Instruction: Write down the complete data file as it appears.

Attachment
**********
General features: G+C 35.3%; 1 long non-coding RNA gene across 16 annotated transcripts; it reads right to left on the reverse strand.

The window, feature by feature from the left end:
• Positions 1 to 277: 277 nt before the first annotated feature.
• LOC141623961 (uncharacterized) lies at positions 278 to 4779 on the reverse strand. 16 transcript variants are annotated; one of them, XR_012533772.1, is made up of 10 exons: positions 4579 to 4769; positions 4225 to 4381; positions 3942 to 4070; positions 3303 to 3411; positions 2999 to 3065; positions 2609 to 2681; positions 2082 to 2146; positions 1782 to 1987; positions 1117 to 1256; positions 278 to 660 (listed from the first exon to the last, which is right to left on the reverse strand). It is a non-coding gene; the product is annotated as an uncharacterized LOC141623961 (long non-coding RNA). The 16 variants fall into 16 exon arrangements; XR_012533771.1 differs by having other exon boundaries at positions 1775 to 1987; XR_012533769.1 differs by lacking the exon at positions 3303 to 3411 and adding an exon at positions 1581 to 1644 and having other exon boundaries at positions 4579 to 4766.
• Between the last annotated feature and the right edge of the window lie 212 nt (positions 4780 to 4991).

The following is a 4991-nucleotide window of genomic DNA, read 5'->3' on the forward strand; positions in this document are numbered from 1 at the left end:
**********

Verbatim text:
General features: G+C 35.3%; 1 long non-coding RNA gene across 16 annotated transcripts; it reads right to left on the reverse strand.

The window, feature by feature from the left end:
• Positions 1 to 277: 277 nt before the first annotated feature.
• LOC141623961 (uncharacterized) lies at positions 278 to 4779 on the reverse strand. 16 transcript variants are annotated; one of them, XR_012533772.1, is made up of 10 exons: positions 4579 to 4769; positions 4225 to 4381; positions 3942 to 4070; positions 3303 to 3411; positions 2999 to 3065; positions 2609 to 2681; positions 2082 to 2146; positions 1782 to 1987; positions 1117 to 1256; positions 278 to 660 (listed from the first exon to the last, which is right to left on the reverse strand). It is a non-coding gene; the product is annotated as an uncharacterized LOC141623961 (long non-coding RNA). The 16 variants fall into 16 exon arrangements; XR_012533771.1 differs by having other exon boundaries at positions 1775 to 1987; XR_012533769.1 differs by lacking the exon at positions 3303 to 3411 and adding an exon at positions 1581 to 1644 and having other exon boundaries at positions 4579 to 4766.
• Between the last annotated feature and the right edge of the window lie 212 nt (positions 4780 to 4991).

The following is a 4991-nucleotide window of genomic DNA, read 5'->3' on the forward strand; positions in this document are numbered from 1 at the left end: